And this, dear readers, brings me to the Internet. When I was in my later years of high school, my family got a computer. My dad initially thought you flipped over the CD-ROM to play another side, so I’m actually shocked we ever managed to get one at all. Besides all the exciting things that came with a computer, like that Encarta quiz game (I was a pretty cool teenager), came the Internet. Of course, it didn’t come like it does now, however that is (magic I guess). It came when I went to a newsagent and purchased a CD that contained 20 hours of Internet (magic again). And in that disc, (after I arrived home on my horse and buggy) was the Whole World. From that moment, I was no longer alone. It is hard to express how much it improved my life. I would wait for everyone to go to sleep, then silently sneak downstairs and start up the universe. I would cough over that familiar sound of the modem in case it woke my parents up. And I would explore the Internet, searching for people like me. I found message boards. I found sites with basic information about sex (what do lesbians even do together?) and sex education. Those helped me beyond words, because I had never had access to even the simplest information before.

I found chat rooms where I could actually talk to other lesbians. It still took me a long time to even type that I was one. I was still too terrified to even admit it to a stranger on the Internet. Because the moment I did, I knew it would become real. There was no turning back. But the Internet quickly helped me come to the realisation that there were people all over the world who were funny, smart, (seemingly) normal, happy AND gay. Everything I had been denied in my life up to that point was now at my fingertips.  It is hard to overstate what kind of effect a feeling of belonging, a feeling of community, a feeling of same-ness can have on a lonely and isolated teenager. I still couldn’t find the courage in myself to come out until a few years after that, but it didn’t matter. I had the Internet. Without it, I truly don’t know how I would have survived those years. I don’t know if I could have. I felt totally and completely alone; I felt I had nobody I could talk to, that there was nobody that would understand or love me.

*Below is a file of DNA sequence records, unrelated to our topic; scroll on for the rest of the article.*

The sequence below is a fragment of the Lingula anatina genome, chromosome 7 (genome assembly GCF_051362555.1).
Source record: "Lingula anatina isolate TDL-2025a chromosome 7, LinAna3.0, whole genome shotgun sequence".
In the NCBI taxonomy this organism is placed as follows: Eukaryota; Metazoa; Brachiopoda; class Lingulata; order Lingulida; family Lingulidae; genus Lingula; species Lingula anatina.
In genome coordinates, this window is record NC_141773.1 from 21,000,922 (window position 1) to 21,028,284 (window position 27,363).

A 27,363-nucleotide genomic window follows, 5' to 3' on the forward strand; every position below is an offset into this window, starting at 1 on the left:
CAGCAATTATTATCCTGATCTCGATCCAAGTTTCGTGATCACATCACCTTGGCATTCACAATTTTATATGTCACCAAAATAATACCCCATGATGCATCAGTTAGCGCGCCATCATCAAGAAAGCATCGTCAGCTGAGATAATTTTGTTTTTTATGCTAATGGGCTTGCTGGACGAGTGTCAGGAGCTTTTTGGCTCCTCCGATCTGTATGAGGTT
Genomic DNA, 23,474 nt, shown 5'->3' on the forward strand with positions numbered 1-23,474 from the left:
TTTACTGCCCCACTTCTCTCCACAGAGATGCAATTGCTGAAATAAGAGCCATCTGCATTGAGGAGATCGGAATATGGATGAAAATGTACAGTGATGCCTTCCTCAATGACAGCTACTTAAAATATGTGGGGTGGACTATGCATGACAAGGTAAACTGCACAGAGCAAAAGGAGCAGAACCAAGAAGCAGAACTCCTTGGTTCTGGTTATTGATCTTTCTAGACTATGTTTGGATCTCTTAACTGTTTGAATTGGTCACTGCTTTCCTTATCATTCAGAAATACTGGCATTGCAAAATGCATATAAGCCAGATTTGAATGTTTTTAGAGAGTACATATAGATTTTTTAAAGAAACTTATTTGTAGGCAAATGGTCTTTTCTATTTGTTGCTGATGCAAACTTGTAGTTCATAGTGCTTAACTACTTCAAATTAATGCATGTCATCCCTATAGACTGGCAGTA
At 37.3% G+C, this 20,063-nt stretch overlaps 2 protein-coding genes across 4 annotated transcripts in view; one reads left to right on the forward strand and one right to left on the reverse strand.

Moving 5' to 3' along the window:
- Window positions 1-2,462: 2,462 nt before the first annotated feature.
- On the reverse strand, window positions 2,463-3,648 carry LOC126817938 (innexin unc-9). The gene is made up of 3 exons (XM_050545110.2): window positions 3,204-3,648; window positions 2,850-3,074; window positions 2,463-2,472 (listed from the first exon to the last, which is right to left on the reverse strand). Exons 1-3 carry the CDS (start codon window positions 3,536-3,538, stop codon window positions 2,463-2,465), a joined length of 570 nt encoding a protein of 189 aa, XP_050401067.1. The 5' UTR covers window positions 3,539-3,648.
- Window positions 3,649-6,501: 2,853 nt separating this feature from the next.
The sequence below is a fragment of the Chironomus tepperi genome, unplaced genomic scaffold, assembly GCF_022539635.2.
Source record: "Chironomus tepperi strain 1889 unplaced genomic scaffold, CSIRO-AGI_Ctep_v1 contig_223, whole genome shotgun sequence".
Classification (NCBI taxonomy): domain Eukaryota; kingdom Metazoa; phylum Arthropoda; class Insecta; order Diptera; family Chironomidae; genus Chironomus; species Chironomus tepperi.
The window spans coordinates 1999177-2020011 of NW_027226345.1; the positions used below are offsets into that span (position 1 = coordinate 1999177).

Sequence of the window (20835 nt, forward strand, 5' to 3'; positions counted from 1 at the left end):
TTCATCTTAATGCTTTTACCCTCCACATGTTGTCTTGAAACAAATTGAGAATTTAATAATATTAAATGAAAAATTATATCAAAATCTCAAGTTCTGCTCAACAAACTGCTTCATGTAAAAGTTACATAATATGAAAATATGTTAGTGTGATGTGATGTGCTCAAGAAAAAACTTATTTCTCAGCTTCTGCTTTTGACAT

I felt that until the day I slid in that CD-ROM. The Internet gave me an endless supply of people who I could talk to, people who could understand me, and people who might love me. And then, when I had built up enough courage to feel like I might be able to go outside and seek out actual physical relationships, the Internet gave me even more. It gave me information about the one ‘gay night’ a month at a dodgy pub in my hometown (the scene of my first heartbreak, but that’s another story).  The Internet gave me the dating site ‘gaydargirls’, where I could find women who were interested in women. The Internet has given me friends, it has given me relationships, it has given me knowledge, it has given me opportunity, and it has given me love. And in return, I am giving it this love letter.

I love you, Internet. And I always will.